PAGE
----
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Storytelling: How Musk and his peers prepare their speeches

Guest writer Miriam Rupp uses examples to show how a presentation can become an experience for its listeners.

02 Mai. 2016 Miriam Rupp

"I want to tell you three stories from my life. No big deal. Just three stories." This is how Steve Jobs began his famous speech at Stanford University. Nearly everyone who heard him has two things in common: They were inspired, and they will remember it for a long time. Whether you're speaking to Stanford graduates, at a conference or to your employees: Any leader who needs to make a speech in front of a room full of expectant listeners faces the challenge of achieving this same thing with their own audience. But the reality is often different. Rustling and murmurs, bored expressions and smartphones out after only a few minutes are just some possible indications that attention and interest in the presentation are lost. As Steve Jobs and many other successful speakers have shown, storytelling solutions are part of a well-stocked tool kit for keeping any speech in people's minds for longer.

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Elon Musk is another great storyteller. (Photo: Heisenberg Media / flickr.com, license: CC-BY)

The moral of the story

If listeners can forget everything except one single statement in the speech, which would this be? What is the high point of the story? What message should the audience be left with? Every speaker should ask herself these questions from the beginning, and present her own version of a "stay hungry, stay foolish" motto. The speech's dramatic arc and every other section work towards this statement, which is only clearly formulated as a denouement at the end. But even if we know the inspiring words we want to leave with our audience, how do we get them to listen to our speech from the very start?

Breaking the mold

"Thank you so much for the invitation... My name is... and today I want to talk to you about..." Twenty valuable seconds in which the audience gets exactly the same thing it hears from every other speaker. Anything but a curiosity-provoking appetizer. The key to attention is surprise. Not like a jack-in-the-box. Surprise means things that break free of predictable, learned patterns – like the standard speech. By jumping right into the story, for example, you already have a head start over many speakers. But with what kind of story?

A funny anecdote from your own life

Every story starts with the introduction of a protagonist who connects us to the tale. The success of telling a story in the first person has been proven many times over, by establishing a direct and personal connection with what will follow in the next few minutes. Personal stories are unique, they avoid clichés and are a source of surprise.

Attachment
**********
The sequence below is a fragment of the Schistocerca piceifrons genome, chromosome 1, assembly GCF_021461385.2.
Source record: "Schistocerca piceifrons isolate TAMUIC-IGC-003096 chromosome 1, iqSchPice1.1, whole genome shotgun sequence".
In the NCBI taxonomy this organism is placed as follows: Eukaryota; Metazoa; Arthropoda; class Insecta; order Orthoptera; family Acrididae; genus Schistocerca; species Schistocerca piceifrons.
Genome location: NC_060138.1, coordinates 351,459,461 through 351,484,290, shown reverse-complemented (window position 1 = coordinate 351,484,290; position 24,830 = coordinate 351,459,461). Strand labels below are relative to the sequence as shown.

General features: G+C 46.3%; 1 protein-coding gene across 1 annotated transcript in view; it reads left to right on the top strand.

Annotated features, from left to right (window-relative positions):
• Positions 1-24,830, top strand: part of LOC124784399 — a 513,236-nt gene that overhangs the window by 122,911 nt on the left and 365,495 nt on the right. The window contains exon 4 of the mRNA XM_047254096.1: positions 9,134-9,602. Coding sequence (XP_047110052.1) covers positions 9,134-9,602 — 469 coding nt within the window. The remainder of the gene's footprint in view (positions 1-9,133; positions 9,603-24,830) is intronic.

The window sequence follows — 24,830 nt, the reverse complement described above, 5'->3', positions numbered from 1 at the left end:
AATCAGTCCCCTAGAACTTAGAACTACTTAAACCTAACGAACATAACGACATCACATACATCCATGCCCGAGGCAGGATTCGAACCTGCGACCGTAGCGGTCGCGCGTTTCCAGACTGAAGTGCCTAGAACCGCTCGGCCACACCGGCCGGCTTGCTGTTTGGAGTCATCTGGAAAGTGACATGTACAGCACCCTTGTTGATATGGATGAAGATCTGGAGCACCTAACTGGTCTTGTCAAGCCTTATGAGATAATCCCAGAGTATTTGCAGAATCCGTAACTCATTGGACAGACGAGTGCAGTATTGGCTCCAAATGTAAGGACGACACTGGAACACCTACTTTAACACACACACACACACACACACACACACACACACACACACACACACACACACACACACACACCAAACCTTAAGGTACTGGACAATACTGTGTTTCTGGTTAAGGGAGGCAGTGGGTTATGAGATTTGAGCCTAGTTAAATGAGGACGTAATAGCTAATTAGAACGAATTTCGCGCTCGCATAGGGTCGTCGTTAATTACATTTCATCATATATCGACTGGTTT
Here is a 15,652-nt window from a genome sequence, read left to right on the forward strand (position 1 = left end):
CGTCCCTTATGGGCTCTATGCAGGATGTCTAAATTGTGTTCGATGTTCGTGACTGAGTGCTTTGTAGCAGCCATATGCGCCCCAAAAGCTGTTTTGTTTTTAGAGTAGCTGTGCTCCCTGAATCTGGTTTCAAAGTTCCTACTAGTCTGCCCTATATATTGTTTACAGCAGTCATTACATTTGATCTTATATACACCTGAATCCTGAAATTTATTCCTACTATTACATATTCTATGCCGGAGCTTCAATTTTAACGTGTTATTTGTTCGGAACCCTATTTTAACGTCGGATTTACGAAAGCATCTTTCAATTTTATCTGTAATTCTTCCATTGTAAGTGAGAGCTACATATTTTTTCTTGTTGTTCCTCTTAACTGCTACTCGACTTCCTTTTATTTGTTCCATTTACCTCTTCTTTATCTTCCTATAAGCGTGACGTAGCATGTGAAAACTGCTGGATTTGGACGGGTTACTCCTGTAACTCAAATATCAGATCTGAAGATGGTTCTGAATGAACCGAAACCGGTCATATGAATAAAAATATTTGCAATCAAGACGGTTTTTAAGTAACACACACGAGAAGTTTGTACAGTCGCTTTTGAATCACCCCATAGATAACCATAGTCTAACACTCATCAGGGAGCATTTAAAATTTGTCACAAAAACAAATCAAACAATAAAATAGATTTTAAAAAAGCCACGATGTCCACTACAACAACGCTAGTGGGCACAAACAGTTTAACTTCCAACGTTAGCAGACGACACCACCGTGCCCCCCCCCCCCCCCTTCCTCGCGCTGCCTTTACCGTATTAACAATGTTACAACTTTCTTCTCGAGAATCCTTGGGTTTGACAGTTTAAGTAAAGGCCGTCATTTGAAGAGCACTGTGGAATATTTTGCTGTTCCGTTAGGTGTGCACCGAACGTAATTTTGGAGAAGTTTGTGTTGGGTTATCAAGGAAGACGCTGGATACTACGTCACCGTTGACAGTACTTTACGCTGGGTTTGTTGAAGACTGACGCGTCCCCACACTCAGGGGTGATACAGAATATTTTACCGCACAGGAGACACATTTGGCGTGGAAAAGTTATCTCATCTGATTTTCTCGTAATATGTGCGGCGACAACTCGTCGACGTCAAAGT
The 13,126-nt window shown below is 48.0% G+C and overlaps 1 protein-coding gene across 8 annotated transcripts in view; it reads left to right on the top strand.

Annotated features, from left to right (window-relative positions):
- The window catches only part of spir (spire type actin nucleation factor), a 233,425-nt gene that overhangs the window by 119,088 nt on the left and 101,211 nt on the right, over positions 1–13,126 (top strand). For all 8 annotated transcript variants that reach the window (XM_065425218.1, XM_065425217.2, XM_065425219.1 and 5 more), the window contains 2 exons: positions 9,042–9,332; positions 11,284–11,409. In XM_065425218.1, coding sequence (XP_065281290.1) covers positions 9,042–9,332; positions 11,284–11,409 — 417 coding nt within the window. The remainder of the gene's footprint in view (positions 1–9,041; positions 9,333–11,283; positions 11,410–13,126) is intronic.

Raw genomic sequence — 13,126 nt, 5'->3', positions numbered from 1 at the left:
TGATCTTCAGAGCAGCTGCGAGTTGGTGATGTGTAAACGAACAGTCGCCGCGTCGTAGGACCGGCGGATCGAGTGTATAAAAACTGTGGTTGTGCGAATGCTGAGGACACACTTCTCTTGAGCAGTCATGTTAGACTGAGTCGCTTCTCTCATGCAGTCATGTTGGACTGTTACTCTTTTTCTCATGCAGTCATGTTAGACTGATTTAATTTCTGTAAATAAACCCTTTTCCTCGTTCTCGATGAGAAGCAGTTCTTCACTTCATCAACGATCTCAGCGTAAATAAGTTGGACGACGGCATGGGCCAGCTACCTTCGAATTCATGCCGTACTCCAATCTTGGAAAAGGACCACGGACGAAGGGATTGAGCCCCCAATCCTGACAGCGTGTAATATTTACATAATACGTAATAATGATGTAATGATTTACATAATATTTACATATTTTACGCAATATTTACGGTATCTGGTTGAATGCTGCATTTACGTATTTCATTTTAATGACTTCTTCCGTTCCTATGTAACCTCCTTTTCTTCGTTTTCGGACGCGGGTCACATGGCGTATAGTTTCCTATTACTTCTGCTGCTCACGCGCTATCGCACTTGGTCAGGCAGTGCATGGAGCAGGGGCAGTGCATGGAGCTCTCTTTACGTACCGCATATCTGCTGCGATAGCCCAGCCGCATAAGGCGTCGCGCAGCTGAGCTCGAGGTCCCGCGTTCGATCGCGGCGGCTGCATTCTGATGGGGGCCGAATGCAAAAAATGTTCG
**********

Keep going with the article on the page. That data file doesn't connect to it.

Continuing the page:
By not introducing yourself with the usual empty phrases, you give the audience a first glimpse and a sense of trust in this person they have in front of them. Even for a great expert, specialist or authority – what we can talk about most convincingly and what makes us especially authentic as speakers are our own experiences and memories. Particularly at the beginning, when you also need to make an emotional connection with the audience and "warm up" as a speaker, personal stories are valuable tools.

An eye to detail

To continue to draw in the audience as the speech continues, by getting them to think and feel along, you should create the most detailed images possible in their minds. Instead of a tree you can be more specific, and talk about a tree bending under the weight of its bright yellow, juicy lemons. The more senses are engaged, the deeper the image takes hold, because the senses of smell, taste, touch, and so on are activated in the brain, even if you only talk about these different characteristics.

Even when relating hard facts, speakers can do better when they include more detail. For example, if you say “on October 10, 2012” instead of “a couple of years ago,” you create more authenticity. This information also prompts many individual listeners in the audience to experience any of their own associations they may have with this date, so their memories are then connected with the information in the speech.

Storytelling trumps preaching

Many speakers unfortunately continue to use their speeches to lecture. They list what should be done and what shouldn't be done. Sure, they were invited as experts to share these insights with their unenlightened audience. But authority already meets with resistance and ignorance at school and towards parents, even when they might be right. Successful speakers put their audience on an equal footing, inspire them with positive messages and tell instead of teach. Storytelling is an important way to connect content with emotions and get listeners excited. You can see more fascinating videos on this topic at ted.com , for example.

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